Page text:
Eamonn McCann: Refugee crisis – why violence is inevitable
‘Desperate people seeking safety for their families will press up against barriers erected against them by Europe, and continue in ever greater compression’
A soldier looks at smoke billowing from the site of a Saudi-led air strike on a Houthi position in the Yemeni frontline province of Marib on September 15th, 2015. Photograph: REUTERS/Stringer
Yemenis load into wheel barrows their family food rations provided by a local relief group, in Sana’a, Yemen, on September 15th. Photograph: EPA/YAHYA ARHAB
If displaced people had a country of their own it would be bigger than Spain. The numbers – 50 million and rising – are set to grow, soon and significantly. The refugees’ ranks will be boosted by an exodus from Yemen, where war threatens not just the country’s stability but its existence. Thousands of civilians have been killed, more than three million displaced, 1.8 million children suffer malnutrition, 80 per cent of the 24 million people are in need of aid. Only half have access to potable water. The UN describes the situation as “one of the world’s worst humanitarian disasters”.
Yemen is farther from Europe than Syria. Hence, presumably, the relatively sparse coverage and apparent absence of political concern. It may also be a factor that the main perpetrator of violence is Saudi Arabia, an important western ally. The Saudis have intervened to support pro-western president Abd-Rabbu Mansour Hadi against tribal-based Houthi fighters who deny the legitimacy of Hadi’s election and who are regarded by the Saudis as proxies for Iran.
Saudi assaultBefore the surge in violence triggered by the Saudi assault last January, Yemen was host to 246,000 registered refugees, 95 per cent of them Somalis. Many of those have now fled, this time accompanied by tens of thousands of Yemenis in the migration towards Europe.
Just under half a million refugees from the war-wracked Central African Republic – 10 per cent of the population – are in camps in neighbouring countries. There are more than 700,000 internally displaced persons (IDPs), 70,000 in a camp near Bangui airport, 30,000 in the grounds of a church, an unknown number in the bush. The UN estimates there are 615,000 South Sudanese refugees in adjacent countries and 1.5 million IDPs, out of a population of 11 million.
In recent months, cash-strapped UN agencies have withdrawn or drastically reduced food rations for Somali and Sudanese refugee camps in Kenya, Darfuris in Chad, Syrians in Lebanon and Jordan. Syria is emptying of people with no place to go.
Meanwhile, the biggest refugee problem of all, of Palestinians ethnically cleansed to facilitate the creation and expansion of Israel, steadily worsens. The perpetrators are welcomed into the community of respectable world leaders. Palestinians living in Gaza and the West Bank hear influential Israeli voices in Israeli politics calling for the job to be completed.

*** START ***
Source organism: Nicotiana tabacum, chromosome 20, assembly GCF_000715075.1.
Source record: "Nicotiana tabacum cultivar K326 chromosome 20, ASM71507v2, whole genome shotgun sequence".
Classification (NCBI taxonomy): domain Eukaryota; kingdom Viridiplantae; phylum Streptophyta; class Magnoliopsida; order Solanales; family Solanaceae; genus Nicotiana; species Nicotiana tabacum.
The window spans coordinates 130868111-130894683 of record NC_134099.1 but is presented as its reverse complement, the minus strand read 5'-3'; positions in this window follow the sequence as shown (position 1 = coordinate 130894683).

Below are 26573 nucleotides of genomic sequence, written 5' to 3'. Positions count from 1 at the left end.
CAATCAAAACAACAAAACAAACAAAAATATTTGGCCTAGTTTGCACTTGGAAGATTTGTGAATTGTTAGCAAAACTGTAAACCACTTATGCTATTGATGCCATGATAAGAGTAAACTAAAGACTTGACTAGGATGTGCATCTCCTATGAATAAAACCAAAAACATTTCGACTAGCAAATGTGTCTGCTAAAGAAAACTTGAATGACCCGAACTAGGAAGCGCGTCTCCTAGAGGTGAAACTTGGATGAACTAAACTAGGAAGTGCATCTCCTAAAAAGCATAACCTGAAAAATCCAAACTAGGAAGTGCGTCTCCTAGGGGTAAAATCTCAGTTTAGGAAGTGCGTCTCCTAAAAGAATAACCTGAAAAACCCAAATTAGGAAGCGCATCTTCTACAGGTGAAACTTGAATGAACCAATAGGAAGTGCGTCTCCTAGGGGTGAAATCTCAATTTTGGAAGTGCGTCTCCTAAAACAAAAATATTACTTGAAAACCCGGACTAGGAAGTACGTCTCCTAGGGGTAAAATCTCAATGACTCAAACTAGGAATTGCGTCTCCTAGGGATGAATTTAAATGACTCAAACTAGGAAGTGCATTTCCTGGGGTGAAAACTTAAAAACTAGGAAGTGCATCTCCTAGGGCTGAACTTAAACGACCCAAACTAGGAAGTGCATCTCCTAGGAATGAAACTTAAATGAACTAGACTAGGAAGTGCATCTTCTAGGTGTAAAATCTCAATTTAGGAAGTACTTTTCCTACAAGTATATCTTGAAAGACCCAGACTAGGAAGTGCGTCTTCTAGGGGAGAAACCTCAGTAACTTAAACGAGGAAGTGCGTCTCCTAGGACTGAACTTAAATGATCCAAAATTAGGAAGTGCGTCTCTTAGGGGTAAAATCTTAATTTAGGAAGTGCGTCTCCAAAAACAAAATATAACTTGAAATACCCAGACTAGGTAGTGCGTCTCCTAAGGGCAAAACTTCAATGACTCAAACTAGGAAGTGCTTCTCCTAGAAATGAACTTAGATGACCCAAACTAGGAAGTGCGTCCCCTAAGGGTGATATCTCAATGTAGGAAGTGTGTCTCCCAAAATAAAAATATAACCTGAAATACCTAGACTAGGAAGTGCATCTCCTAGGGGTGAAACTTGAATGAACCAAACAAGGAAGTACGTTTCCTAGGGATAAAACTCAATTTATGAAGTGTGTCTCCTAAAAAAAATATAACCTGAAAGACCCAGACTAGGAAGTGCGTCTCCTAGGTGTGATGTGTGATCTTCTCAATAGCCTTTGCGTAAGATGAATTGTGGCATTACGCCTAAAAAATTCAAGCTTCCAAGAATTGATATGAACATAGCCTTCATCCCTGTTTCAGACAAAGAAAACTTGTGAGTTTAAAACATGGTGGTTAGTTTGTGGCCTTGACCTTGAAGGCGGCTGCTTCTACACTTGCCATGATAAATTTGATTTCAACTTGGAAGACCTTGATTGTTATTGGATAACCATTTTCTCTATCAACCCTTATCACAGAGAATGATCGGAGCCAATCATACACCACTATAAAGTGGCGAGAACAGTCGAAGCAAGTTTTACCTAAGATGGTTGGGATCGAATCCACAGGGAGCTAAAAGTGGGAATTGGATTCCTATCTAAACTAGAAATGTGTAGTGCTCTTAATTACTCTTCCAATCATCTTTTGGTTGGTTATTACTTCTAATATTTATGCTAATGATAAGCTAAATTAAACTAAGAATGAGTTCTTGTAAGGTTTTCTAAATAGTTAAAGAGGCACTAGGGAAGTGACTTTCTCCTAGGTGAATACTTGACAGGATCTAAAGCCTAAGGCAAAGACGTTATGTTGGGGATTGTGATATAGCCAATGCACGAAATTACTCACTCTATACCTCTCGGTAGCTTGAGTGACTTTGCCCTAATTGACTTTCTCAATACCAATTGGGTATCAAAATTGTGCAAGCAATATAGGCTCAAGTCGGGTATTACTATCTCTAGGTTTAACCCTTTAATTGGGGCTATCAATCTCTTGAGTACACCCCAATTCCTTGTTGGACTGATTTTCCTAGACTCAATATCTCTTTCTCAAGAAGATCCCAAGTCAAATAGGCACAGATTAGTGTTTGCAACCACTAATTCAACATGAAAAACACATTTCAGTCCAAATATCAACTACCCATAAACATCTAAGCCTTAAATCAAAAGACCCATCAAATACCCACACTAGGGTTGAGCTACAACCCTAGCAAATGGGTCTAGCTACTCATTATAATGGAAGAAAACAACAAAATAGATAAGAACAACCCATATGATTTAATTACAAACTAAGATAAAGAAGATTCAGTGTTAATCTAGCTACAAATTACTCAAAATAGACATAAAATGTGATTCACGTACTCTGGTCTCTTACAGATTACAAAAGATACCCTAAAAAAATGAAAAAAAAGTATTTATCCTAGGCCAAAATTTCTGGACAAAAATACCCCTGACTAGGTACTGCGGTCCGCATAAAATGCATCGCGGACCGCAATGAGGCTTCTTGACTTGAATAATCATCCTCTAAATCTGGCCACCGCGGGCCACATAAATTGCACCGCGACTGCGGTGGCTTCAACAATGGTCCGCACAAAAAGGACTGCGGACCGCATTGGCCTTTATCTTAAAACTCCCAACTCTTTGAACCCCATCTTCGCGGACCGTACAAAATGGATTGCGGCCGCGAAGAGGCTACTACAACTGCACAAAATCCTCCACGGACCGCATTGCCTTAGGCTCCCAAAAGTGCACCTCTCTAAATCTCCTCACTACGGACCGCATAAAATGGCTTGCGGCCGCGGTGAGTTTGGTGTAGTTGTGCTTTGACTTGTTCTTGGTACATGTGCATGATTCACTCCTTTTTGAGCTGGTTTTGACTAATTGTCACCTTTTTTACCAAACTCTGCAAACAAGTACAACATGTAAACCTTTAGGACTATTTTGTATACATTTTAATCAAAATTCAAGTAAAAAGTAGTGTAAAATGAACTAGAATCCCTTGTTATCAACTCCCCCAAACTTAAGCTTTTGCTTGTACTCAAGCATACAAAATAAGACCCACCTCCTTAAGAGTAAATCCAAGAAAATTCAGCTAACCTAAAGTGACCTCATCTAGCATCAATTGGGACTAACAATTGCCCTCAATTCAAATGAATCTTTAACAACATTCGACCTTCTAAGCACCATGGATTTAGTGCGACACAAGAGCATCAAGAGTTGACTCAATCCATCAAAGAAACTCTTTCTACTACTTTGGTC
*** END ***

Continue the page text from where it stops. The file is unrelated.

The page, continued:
On Monday, EU interior ministers discussed detention camps in Africa where refugees could be contained, but from which they could not apply for asylum in Europe.
Germany sent border guards to its frontier with Austria, which rushed troops to its Hungarian border. Hungary completed its 175km (110 mile) barbed wire fence along its Serbian border and announced its extension to its Romanian frontier.
Refugees who manage to make it into the country will be jailed as criminals. Poland, Slovakia and the Czech Republic have begun to strengthen border security. The Netherlands is operating police checks on traffic from Germany.
On Monday, EU leaders failed to agree a plan to distribute 160,000 refugees around the union. British home secretary Theresa May told reporters Britain had already accepted 5,000 Syrian refugees and would take 20,000 more over the next five years. These will be selected from camps in the region. No one who has made it to Europe will be considered.
“Removal centres” should be set up in African countries, to corral and hold back migrants on the move. All of the concrete measures that were agreed on Monday had to do with keeping refugees out. But the numbers crowding towards Europe are certain to continue to grow. Desperate people seeking safety for their families will press up against barriers erected against them by Europe and continue in ever greater compression.
Manipulation of bordersThey will be aware that European powers bear great blame for the cataclysm which has driven them onto the roads and the seas. Manipulation of borders, theft of natural resources, divide-and-rule policies, funnelling arms into the area, invasion, bombing . . . But now . . . Nothing to do with us . . . You’ve been warned . . . One more step . . .
The walls are going up all over Europe. Racism and nationalism are on the rise. All the talk is of how many “we” should take – not many – and the refusal of others to accept their fair share.
The wave of misery washing over the world will not ebb soon. This is not a crisis but an epoch-changing moment. Only an upsurge of decency from below, challenging the priorities of the elites on policy at home as well as in relation to refugees, will meet the challenge. The attitudes of EU governments on display on Monday make violence with unpredictable consequences inevitable. On their heads be it.